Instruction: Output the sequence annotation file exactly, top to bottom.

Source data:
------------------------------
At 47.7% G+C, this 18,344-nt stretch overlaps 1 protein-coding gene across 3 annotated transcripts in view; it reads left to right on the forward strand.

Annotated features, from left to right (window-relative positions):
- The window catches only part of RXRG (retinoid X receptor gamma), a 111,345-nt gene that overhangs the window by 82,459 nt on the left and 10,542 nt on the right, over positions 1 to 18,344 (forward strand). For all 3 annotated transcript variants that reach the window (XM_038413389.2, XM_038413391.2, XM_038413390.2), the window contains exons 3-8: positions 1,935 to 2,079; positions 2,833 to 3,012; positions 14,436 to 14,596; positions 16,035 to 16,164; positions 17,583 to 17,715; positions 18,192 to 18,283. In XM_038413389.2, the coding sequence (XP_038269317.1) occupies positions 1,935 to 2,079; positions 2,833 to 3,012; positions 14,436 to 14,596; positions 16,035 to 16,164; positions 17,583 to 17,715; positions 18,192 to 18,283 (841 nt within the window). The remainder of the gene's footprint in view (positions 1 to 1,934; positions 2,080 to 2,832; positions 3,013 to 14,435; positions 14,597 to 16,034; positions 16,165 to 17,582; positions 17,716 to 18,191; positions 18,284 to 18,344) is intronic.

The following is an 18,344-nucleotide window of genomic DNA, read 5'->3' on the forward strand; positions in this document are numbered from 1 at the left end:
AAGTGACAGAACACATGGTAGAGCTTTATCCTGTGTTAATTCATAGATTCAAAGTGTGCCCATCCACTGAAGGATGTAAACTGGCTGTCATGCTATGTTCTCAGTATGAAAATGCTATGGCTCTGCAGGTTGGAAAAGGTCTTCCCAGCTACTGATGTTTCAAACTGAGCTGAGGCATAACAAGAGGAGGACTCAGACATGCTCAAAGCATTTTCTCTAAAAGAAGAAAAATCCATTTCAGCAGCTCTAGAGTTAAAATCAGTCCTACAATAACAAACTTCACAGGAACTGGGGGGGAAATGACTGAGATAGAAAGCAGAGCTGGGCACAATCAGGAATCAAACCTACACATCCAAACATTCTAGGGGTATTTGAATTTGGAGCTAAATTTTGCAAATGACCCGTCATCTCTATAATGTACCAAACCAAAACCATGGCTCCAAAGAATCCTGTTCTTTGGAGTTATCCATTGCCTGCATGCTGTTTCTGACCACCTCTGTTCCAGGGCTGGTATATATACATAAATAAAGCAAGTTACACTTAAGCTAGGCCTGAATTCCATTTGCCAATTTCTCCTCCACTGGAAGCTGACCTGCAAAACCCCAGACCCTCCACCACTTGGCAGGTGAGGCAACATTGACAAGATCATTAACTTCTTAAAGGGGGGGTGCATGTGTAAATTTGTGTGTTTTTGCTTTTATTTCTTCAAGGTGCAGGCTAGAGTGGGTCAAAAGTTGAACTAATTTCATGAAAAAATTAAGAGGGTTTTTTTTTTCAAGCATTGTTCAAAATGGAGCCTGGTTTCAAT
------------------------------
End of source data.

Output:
At 47.7% G+C, this 18,344-nt stretch overlaps 1 protein-coding gene across 3 annotated transcripts in view; it reads left to right on the forward strand.

Annotated features, from left to right (window-relative positions):
- The window catches only part of RXRG (retinoid X receptor gamma), a 111,345-nt gene that overhangs the window by 82,459 nt on the left and 10,542 nt on the right, over positions 1 to 18,344 (forward strand). For all 3 annotated transcript variants that reach the window (XM_038413389.2, XM_038413391.2, XM_038413390.2), the window contains exons 3-8: positions 1,935 to 2,079; positions 2,833 to 3,012; positions 14,436 to 14,596; positions 16,035 to 16,164; positions 17,583 to 17,715; positions 18,192 to 18,283. In XM_038413389.2, the coding sequence (XP_038269317.1) occupies positions 1,935 to 2,079; positions 2,833 to 3,012; positions 14,436 to 14,596; positions 16,035 to 16,164; positions 17,583 to 17,715; positions 18,192 to 18,283 (841 nt within the window). The remainder of the gene's footprint in view (positions 1 to 1,934; positions 2,080 to 2,832; positions 3,013 to 14,435; positions 14,597 to 16,034; positions 16,165 to 17,582; positions 17,716 to 18,191; positions 18,284 to 18,344) is intronic.

The following is an 18,344-nucleotide window of genomic DNA, read 5'->3' on the forward strand; positions in this document are numbered from 1 at the left end:
AAGTGACAGAACACATGGTAGAGCTTTATCCTGTGTTAATTCATAGATTCAAAGTGTGCCCATCCACTGAAGGATGTAAACTGGCTGTCATGCTATGTTCTCAGTATGAAAATGCTATGGCTCTGCAGGTTGGAAAAGGTCTTCCCAGCTACTGATGTTTCAAACTGAGCTGAGGCATAACAAGAGGAGGACTCAGACATGCTCAAAGCATTTTCTCTAAAAGAAGAAAAATCCATTTCAGCAGCTCTAGAGTTAAAATCAGTCCTACAATAACAAACTTCACAGGAACTGGGGGGGAAATGACTGAGATAGAAAGCAGAGCTGGGCACAATCAGGAATCAAACCTACACATCCAAACATTCTAGGGGTATTTGAATTTGGAGCTAAATTTTGCAAATGACCCGTCATCTCTATAATGTACCAAACCAAAACCATGGCTCCAAAGAATCCTGTTCTTTGGAGTTATCCATTGCCTGCATGCTGTTTCTGACCACCTCTGTTCCAGGGCTGGTATATATACATAAATAAAGCAAGTTACACTTAAGCTAGGCCTGAATTCCATTTGCCAATTTCTCCTCCACTGGAAGCTGACCTGCAAAACCCCAGACCCTCCACCACTTGGCAGGTGAGGCAACATTGACAAGATCATTAACTTCTTAAAGGGGGGGTGCATGTGTAAATTTGTGTGTTTTTGCTTTTATTTCTTCAAGGTGCAGGCTAGAGTGGGTCAAAAGTTGAACTAATTTCATGAAAAAATTAAGAGGGTTTTTTTTTTCAAGCATTGTTCAAAATGGAGCCTGGTTTCAAT